The Arkansas Supreme Court has upheld a lower court ruling that a pharmacist has no duty to warn a customer about a dangerous mix of prescription medicines or to inquire about physicians who prescribe them, in a case that involved a doctor later convicted of attempted murder in a separate matter.
Kevin Allen Curry was found dead in his home in Dardanelle, Arkansas on Aug. 24, 2005, according to court records. Following an autopsy, his cause of death was ruled “mixed drug intoxication” combined with alcohol.
The administrator of his estate had sued the pharmacy that dispensed the drugs, and then appealed the lower court’s decision that the dispensing pharmacy, Rose Drugs of Dardanelle Inc., “had no general duty to warn, to not fill dangerous prescriptions, and to inquire of a prescribing physician.”
Four days prior to his death, Curry saw Dr. Randeep Mann for generalized facial pain resulting from a blast to the face. Dr. Mann prescribed Curry multiple medications, including Norflex, Zoloft, Valium, Oxycontin, Percocet, Lorazepam, Methadone, Propoxyphene, and Doxepin. At the time that Curry saw Dr. Mann, he was already taking Percocet, Valium, Ambien, Trazodone, Norflex, Zoloft, Effexor, and Oxycontin.
Curry had the prescriptions written by Dr. Mann filled at Rose Drug, a pharmacy owned by Appellee Rose Drugs, on August 22, 2005.
Curry’s estate had filed wrongful death actions against both the prescribing doctor and Rose Drugs.
The suit asserted that Dr. Mann – who subsequently was convicted by a federal jury for attempting to kill the chairman of the state medical board that sanctioned him repeatedly for over-prescribing pain medication – failed to properly treat Curry and was negligent in “negligent prescribing of numerous medications without regard to the ramifications of those multiple prescription medications.”
The complaint said Rose Drugs had failed to “properly monitor” and was negligent in filling “numerous medications without regard to the ramifications of the multiple prescriptions.”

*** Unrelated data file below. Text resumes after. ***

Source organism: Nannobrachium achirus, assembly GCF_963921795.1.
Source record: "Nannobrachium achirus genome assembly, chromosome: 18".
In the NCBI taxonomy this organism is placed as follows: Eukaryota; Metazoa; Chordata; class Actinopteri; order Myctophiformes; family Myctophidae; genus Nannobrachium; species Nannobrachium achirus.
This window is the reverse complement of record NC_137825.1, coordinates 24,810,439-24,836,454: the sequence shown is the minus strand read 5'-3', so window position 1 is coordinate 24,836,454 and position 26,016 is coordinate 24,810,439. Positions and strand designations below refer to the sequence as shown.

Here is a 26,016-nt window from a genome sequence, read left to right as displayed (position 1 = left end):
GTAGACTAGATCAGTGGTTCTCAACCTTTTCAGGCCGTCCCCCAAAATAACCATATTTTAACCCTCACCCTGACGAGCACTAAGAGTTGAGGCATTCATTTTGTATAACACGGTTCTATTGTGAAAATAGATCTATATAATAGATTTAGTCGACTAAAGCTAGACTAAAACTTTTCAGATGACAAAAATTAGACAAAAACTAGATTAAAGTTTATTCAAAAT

Dr. Mann was not a party in the current appeal but the court noted that he admitted only to prescribing Norflex, Valium, Percocet, and Methadone for Curry.
In its answer to the complaint, Rose Drugs did not specify “which drugs it filled,” the court explained. But attached as exhibits to a brief in support of a motion for summary judgment were pharmacy records showing that Curry had prescriptions filled for Oxycodone, Methadone, Diazepam, Trazodone, Norflex, and Lunesta.
Relying on a previous decision Kohl v. American Home Products Corp., 78 F. Supp. 2d 885, 893 (W.D. Ark. 1999), Rose Drugs argued that under Arkansas law, its responsibilities “did not include the duty to warn Mr. Curry regarding the risks associated with the prescription medications he purchased or the duty to decline to dispense the medications prescribed by Dr. Mann.”
In Kohl, the Arkansas federal district court had held that “pharmacies generally have no common-law or statutory duty to warn customers of the risks associated with the prescription drugs they purchase.”
The circuit court relied on the Kohl decision in dismissing the case against Rose Drug. Under Kohl, the circuit court noted, Rose Drugs had “no duty other than to fill the prescription as prescribed and properly label it.”
A majority of the Arkansas Supreme Court backed the decision in the appeal in which Associate Justice Donald L. Corbin wrote: “We cannot say that Rose Drugs had a general duty to warn, to refuse to fill the prescriptions, or to inquire of Dr. Mann. The duty to warn of the medications’ dangers was with Dr. Mann, who prescribed the drugs. We therefore affirm the circuit court’s order granting summary judgment in favor of Rose Drugs.”
Justices Hannah and Brown dissented.
The case is: Virginia Kowalski, Individually, and as Special Administratrix of the Estate of Kevin Allen Curry, Deceased, and on Behalf of the Statutory Beneficiaries of the Estate of Kevin Allen Curry, Appellant, Vs. Rose Drugs of Dardanelle Inc. and Randeep Mann, M.D., Appellees. No.10-459
In a separate, federal court action, Dr. Mann, who had been repeatedly disciplined by the Arkansas Medical Board for over-prescribing painkillers, was convicted in August 2010 of masterminding a bomb attack that nearly killed Dr. Trent Pierce, then chairman of the medical board. Mann is scheduled to be sentenced in that case in late February but has applied for a postponement.
Dr. Pierce was disfigured and partially blinded in the February 2009 attack.
The federal jury also convicted Dr. Mann of illegal possession of 98 unregistered grenades and a machine gun.
Was this article valuable?
Here are more articles you may enjoy.